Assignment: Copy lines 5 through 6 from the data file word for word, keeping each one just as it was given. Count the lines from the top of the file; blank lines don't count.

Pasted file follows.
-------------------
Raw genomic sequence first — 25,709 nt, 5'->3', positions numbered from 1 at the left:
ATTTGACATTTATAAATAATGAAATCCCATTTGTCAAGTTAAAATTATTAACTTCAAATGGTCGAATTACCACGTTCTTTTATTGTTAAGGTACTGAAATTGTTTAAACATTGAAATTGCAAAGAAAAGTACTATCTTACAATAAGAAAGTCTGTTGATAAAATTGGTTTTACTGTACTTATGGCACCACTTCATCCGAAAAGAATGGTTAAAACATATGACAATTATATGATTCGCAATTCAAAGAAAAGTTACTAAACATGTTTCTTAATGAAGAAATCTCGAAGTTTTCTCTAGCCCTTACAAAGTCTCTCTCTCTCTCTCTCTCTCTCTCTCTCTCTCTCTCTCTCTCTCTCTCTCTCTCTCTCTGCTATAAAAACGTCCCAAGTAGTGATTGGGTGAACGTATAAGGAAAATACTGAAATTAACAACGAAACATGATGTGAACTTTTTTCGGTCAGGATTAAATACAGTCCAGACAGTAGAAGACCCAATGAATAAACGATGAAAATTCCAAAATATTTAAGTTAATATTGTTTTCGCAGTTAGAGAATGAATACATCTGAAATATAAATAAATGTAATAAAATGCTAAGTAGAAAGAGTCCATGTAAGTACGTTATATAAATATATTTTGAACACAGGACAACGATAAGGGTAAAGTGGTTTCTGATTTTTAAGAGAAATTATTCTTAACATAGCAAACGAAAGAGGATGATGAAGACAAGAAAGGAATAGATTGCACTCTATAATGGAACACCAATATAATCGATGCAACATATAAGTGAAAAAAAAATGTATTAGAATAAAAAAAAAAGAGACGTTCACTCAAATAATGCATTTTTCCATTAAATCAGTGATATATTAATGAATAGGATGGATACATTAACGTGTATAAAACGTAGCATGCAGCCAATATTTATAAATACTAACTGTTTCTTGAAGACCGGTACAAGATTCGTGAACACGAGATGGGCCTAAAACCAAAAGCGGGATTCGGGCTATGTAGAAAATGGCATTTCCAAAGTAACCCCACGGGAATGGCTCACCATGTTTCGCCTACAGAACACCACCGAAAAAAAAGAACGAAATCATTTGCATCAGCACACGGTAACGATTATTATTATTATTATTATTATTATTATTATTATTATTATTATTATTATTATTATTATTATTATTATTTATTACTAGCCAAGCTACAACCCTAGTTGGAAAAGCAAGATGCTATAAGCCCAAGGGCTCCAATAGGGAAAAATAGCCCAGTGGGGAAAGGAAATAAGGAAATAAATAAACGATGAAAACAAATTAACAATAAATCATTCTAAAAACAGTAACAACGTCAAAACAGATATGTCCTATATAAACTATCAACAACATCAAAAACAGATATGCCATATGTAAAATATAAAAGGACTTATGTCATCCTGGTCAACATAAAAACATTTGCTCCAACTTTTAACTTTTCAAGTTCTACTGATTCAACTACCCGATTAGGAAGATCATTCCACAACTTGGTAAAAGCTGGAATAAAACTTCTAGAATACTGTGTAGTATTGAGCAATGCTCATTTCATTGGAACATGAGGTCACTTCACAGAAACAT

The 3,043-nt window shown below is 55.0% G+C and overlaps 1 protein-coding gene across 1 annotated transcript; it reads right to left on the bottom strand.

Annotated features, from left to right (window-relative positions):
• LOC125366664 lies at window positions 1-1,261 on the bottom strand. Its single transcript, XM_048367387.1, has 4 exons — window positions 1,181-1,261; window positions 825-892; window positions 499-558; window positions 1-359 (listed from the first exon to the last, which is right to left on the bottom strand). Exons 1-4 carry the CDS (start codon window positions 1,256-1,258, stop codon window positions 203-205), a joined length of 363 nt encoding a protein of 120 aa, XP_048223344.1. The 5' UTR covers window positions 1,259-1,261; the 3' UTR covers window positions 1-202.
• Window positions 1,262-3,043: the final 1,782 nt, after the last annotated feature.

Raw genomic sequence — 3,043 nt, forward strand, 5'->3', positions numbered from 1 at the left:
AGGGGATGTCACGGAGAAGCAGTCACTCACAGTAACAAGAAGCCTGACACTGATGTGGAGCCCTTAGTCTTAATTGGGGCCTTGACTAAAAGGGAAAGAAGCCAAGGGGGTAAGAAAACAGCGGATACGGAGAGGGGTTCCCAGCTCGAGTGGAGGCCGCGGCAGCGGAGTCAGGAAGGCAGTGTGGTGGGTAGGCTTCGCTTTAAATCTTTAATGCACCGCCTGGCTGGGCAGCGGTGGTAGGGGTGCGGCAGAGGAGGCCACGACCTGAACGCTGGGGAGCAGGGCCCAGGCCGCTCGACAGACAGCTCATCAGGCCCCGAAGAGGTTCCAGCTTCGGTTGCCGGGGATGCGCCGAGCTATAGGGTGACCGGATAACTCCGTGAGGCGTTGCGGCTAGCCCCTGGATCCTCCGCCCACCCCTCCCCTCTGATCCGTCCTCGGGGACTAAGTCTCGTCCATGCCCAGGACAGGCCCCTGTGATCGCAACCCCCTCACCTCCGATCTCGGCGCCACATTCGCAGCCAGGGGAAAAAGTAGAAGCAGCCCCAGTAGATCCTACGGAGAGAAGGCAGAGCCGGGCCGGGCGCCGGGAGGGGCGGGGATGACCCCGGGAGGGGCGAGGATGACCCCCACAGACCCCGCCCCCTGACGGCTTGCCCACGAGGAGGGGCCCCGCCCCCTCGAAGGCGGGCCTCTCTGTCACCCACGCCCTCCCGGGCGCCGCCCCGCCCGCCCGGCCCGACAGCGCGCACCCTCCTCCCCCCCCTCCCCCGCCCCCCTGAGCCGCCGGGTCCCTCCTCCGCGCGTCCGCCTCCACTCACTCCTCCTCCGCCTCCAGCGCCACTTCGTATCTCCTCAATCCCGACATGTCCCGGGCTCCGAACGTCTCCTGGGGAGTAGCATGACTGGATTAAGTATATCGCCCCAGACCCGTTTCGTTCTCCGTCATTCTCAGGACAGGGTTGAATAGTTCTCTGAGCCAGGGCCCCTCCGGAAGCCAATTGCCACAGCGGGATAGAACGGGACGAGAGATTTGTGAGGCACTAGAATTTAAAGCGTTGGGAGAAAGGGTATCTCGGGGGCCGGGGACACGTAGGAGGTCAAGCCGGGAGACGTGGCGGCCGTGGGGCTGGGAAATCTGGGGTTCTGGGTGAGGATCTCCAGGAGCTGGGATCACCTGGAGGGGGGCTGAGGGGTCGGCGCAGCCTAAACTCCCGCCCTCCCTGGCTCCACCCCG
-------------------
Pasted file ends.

• LOC125366664 lies at window positions 1-1,261 on the bottom strand. Its single transcript, XM_048367387.1, has 4 exons — window positions 1,181-1,261; window positions 825-892; window positions 499-558; window positions 1-359 (listed from the first exon to the last, which is right to left on the bottom strand). Exons 1-4 carry the CDS (start codon window positions 1,256-1,258, stop codon window positions 203-205), a joined length of 363 nt encoding a protein of 120 aa, XP_048223344.1. The 5' UTR covers window positions 1,259-1,261; the 3' UTR covers window positions 1-202.
• Window positions 1,262-3,043: the final 1,782 nt, after the last annotated feature.